The court imposed a punitive fine of $200 on each of Counts 1 through 10, 13, and 16 through 18. It also imposed three $50,000 compensatory fines, one for each of three convictions for compelling prostitution, Counts 16 through 18, which required defendant to “Pay a compensatory fine to victim: [S's name], c/o DHS.” Additionally, the trial court stated that defendant may be able to pay the compensatory fines imposed because defendant was “about 28 years old now, I think. And I'm going to find that he appears to be healthy. Able to maintain some type of employment[.]” The court then immediately turned to a discussion about court-appointed attorney fees. Without stating that it was relying on the same facts to determine that defendant could pay the attorney fees, or making any findings explicitly for the purpose of imposing the fees, the trial court imposed $9,290 in court-appointed attorney fees on defendant. Defendant did not object. During the trial, defendant had testified that he had had little income even though he worked sporadically doing construction work, sold food at a farmer's market, and provided maintenance work at his apartment complex in exchange for a discount on rent.
On appeal, defendant assigns error to the court's imposition of the three compensatory fines, arguing that the court erred for three reasons. First, defendant argues that the prerequisites for imposing a compensatory fine were not met, specifically that S was not a victim who has suffered economic damages, and, thus, a compensatory fine payable to her cannot be imposed.1 Second, defendant argues that he does not have the ability to pay a $150,000 compensatory fine. Third, defendant argues that the court's order to pay three $50,000 compensatory fines was plainly erroneous because the court had already imposed separate $200 punitive fines on each of those same counts. Additionally, defendant assigns error to the trial court's imposition of $9,290 in court-appointed attorney fees.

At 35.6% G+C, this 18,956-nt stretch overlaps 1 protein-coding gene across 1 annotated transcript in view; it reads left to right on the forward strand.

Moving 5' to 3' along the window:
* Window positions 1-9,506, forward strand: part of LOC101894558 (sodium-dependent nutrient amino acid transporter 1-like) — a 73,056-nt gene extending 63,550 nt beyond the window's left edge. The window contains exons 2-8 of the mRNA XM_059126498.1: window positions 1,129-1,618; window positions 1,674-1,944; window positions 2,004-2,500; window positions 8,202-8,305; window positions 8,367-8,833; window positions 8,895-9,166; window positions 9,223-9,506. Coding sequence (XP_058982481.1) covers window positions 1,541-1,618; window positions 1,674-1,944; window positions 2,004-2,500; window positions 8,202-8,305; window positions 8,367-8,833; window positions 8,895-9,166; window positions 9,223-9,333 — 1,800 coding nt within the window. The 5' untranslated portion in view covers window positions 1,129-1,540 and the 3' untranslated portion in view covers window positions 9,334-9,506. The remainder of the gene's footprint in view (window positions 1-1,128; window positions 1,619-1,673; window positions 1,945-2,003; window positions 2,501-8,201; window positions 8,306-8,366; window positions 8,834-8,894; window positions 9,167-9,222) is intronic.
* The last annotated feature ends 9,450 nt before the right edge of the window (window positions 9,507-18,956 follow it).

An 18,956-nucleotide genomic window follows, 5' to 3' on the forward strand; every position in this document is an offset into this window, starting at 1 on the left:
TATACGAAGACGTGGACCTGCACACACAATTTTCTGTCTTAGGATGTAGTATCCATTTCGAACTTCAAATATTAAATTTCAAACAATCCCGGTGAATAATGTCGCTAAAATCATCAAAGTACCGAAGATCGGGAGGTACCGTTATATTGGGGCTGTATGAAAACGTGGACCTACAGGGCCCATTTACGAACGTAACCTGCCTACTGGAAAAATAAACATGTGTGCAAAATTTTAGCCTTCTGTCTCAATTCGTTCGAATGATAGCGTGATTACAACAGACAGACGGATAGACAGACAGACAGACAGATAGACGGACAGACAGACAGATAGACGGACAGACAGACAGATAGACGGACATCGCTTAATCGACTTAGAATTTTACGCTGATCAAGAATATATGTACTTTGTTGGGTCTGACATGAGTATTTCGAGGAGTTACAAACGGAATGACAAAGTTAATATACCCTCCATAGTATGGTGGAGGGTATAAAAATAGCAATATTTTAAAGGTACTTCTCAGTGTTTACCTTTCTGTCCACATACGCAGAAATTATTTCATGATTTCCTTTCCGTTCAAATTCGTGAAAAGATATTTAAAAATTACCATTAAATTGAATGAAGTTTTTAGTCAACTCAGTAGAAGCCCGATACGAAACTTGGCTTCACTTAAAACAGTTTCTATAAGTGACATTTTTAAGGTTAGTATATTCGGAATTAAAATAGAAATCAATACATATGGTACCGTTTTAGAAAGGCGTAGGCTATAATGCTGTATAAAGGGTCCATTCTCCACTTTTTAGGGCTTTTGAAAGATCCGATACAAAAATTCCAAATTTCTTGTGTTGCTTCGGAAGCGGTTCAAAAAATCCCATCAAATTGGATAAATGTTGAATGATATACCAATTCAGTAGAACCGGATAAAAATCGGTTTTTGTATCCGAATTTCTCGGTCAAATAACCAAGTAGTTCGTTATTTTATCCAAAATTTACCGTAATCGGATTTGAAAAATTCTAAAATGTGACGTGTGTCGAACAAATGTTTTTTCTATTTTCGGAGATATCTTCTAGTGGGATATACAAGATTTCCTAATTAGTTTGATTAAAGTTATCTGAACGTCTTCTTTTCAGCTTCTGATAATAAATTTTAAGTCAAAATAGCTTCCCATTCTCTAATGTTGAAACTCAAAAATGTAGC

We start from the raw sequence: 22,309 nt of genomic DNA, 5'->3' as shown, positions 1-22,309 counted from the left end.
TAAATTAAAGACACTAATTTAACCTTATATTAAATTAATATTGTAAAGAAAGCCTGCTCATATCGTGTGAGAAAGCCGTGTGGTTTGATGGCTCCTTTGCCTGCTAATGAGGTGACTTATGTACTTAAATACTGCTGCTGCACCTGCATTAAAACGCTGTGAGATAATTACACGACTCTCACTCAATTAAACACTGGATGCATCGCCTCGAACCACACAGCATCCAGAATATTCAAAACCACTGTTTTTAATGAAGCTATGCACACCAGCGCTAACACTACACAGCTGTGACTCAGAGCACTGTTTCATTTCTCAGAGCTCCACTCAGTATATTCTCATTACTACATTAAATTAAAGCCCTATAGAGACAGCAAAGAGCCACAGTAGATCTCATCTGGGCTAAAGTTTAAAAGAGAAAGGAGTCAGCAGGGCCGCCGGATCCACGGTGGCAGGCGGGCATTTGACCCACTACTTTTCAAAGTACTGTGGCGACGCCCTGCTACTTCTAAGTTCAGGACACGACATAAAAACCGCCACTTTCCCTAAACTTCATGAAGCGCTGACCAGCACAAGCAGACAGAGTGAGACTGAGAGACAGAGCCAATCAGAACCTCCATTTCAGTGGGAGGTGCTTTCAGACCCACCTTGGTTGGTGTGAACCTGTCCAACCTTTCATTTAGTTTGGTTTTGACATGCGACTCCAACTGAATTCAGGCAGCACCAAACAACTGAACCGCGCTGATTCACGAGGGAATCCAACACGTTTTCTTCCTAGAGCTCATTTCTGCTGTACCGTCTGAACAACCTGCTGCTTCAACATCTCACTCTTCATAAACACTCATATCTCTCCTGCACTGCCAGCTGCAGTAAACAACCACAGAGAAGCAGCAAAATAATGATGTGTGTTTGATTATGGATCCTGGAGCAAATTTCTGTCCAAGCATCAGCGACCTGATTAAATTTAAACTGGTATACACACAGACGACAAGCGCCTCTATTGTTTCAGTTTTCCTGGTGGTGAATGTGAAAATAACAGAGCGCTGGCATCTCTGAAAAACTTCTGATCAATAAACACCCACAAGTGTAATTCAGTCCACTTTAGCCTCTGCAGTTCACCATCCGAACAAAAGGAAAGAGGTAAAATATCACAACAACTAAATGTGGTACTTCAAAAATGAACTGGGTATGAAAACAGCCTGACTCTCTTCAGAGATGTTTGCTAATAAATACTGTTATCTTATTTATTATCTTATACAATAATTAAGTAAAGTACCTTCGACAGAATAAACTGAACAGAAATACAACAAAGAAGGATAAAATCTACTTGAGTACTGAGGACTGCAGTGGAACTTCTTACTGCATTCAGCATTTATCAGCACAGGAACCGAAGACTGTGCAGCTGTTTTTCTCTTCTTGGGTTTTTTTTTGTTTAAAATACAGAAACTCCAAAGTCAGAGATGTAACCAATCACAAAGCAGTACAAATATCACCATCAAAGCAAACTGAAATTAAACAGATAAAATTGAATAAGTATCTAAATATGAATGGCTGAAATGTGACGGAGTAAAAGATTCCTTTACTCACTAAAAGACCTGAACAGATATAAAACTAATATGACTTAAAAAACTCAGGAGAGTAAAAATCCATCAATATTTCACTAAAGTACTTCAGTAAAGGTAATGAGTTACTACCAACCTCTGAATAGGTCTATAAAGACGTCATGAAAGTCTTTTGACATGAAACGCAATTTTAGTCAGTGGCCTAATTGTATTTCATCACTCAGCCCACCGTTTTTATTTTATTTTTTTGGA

In deciding whether the trial court erred when it imposed the three compensatory fines, we find defendant's third argument dispositive. In sum, we agree with defendant that the trial court plainly erred by ordering defendant to pay three $50,000 compensatory fines, and we exercise our discretion to correct the error. In addition, because the record is clear that the trial court could not impose any compensatory fine payable to S, we reverse as to those parts of the judgment.